The Best-Designed TV Homes

A TV home can say a lot about the character who lives in it. Or it can really miss the boat. I love when a protagonist’s home is a perfect reflection of the character — Meg Ryan’s cozy, shabby-chic Upper West Side apartment in You’ve Got Mail, comes to mind. But I’ve always been disappointed with Carrie Bradshaw’s apartment in Sex and City because how can a person with such a strong sense of personal style have an apartment so devoid of personality? Like really the only cute thing in her apartment was that beautiful chair Aidan made her… So yeah, I watch a lot of TV. And I’m real into home design. So , I present to you, my favorite TV houses. Houses that not only reflect the character, but also just look so damn good. I’d love to live in all of them, or at least have a drink with the characters who inhabit them.

Mary was young, fun, and had just arrived in Minneapolis/St. Paul for a new job when she moved into a gorgeous apartment on the third floor of an old Victorian. According to my mom, there was nothing cooler than Mary’s apartment, and she coveted it hard back in the 1970s when the show aired (and when she herself was moving into her own cool girl apartment in Plymouth, Michigan). I mean, where to even start with Mary’s pad? The Palladian windows, the sunken living room, the bookshelves that are built in to the rise in the floor? Sure, it’s a bit dated what with the shag carpet, but the yellow wicker chair and copious plants are totally in style now. And what’s more, I truly believe that Mary would have decorated her apartment this way. Also, I can relate: For two years in college, I lived (with three roommates) in a four-bedroom attic-level apartment in grand Victorian on a historic street in Kalamazoo, Michigan. And I decked that place out with a wicker sofa, a wicker bust that perched on a garden column, and so much more. Cool girl, new city, who dis?

I could write an entire blog post on my love for this show. I love that usually you’d have maybe one character who sips sherry from a decanter every day at 5pm, covets a spot as corkmaster in Seattle’s most snooty wine-tasting club, and is a Freudian psychiatrist. And this show has two! Who does that?! It is a great and comforting delight to watch how hard brothers Frasier and Niles Crane both compete with and love each other. Frasier lives in a high-rise apartment in one of Seattle’s best (and presumably made up?) addresses: The Elliott Bay Towers. His address is 1901, so I assume he’s on the 19th floor. We know he is not on the top floor, because his nemesis, Cam Winston, lives above him, in apartment 2000. Frasier lives in a three-bedroom apartment with his dad Martin, Martin’s dog Eddie, and Martin’s home healthcare worker Daphne. But the apartment is all Frasier: Austere, lots of 1990s blonde wood tones, a grand piano on a raised platform near the panoramic windows, and tons of tasteful art. And the art is so good! There are many African statues and masks both on a built-in bookcase and on a floating wood console in the middle of the room. There’s a Dale Chihuly glass bowl on a pedestal to the right of the fireplace (I love this nod to a local artist); there’s an enormous Robert Rauschenberg poster at the hallway that leads to Martin and Frasier’s bedrooms; and there’s a colorful Miró-esque Jack Otterson oil painting hanging near the kitchen.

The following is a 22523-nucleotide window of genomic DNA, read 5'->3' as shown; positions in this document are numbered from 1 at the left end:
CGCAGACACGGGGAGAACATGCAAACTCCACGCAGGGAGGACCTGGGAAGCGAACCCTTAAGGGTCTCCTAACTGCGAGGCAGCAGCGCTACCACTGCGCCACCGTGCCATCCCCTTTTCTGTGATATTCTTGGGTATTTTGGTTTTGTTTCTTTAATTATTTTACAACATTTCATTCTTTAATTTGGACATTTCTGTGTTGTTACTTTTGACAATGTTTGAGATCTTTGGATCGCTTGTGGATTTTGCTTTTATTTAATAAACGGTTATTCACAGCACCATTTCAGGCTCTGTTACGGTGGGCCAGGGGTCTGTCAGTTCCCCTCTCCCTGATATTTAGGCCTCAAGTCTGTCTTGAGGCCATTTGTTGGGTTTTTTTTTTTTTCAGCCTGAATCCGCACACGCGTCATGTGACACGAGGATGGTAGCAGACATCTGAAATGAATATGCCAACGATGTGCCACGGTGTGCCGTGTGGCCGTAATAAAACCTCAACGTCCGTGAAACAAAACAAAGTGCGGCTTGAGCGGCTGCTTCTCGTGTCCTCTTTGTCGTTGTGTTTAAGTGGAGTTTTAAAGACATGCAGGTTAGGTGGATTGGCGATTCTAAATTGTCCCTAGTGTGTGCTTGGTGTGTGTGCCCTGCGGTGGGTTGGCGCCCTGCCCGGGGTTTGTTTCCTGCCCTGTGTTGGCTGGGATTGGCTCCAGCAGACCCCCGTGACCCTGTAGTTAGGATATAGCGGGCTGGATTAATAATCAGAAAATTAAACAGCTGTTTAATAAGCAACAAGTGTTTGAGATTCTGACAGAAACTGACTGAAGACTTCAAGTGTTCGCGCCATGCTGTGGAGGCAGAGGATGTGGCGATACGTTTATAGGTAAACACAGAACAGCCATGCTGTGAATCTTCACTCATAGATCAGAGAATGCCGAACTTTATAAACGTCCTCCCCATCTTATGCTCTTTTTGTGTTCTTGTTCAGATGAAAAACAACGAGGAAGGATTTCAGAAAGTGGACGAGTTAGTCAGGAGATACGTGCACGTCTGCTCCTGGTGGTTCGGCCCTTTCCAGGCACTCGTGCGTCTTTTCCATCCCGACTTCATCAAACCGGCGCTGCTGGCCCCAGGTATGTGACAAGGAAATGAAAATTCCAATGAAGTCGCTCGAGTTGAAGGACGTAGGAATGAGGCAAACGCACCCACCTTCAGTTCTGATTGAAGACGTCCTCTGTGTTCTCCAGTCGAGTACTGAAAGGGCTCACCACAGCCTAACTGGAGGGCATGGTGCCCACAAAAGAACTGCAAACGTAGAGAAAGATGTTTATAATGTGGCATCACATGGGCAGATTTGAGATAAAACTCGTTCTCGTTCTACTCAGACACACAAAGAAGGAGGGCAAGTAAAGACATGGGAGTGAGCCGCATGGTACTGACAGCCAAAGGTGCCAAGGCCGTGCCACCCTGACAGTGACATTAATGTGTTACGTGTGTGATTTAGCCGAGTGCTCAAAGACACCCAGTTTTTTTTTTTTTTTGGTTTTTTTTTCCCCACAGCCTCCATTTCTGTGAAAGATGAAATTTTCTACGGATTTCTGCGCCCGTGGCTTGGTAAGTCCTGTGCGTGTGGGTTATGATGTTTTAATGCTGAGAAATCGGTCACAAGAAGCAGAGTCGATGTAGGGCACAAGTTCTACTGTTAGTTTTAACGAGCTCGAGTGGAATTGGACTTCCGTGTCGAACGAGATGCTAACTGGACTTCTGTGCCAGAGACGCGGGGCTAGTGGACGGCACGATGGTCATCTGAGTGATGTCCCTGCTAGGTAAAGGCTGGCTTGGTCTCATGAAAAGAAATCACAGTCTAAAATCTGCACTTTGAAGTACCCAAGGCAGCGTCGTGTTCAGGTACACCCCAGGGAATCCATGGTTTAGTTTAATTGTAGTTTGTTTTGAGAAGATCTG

I whole-heartedly believe that Fraiser Crane worked with Seattle’s most expensive interior designer to help him curate an apartment that perfectly reflected how he wants to be seen: As a sophisticated and interesting man with unassailable taste. I also appreciate that one of the show’s most long-running gags is home-decor related: That when Martin moved in to his son’s tasteful digs, he brought with him his beloved TV-watching chair: a ratty recliner, complete with duct tape patches.

There has been much written about the Friend’s apartment, which might just be the most iconic TV home of all time. Monica Geller’s apartment was colorful and cozy and who doesn’t love that giant French poster behind the TV (true story, I once enlisted a artistic friend to help me create something similar in high school. I think I was going to put it behind my bed? It didn’t work out). But would this have been how Monica decorated her apartment? I dunno. I think that for as anal as Monica Gellar was, the apartment would have been much more modern and spare. But what I always liked most about the apartment was that it really beckoned you to hang out – that comfy couch and chair. No place was this as apparent as in the kitchen. The design of the tiny kitchen is cute with the exposed brick wall and the turquoise painted cabinets and shelves, which held colorful bowls and dishes. There was the pig chef figurine near the stove, a timer, salt and pepper shakers, olive oil, an assortment of cooking spoons, which created a slightly cluttered but super homey look. It’s a look I find even more refreshing in this era of white subway tiled kitchens with exposed shelving that displays only neutral bowls that no one actually uses. Basically, I like a kitchen to look like someone cooks in it and I very much believed Monica cooked in that kitchen all the time, despite cooking all day in her job as a chef.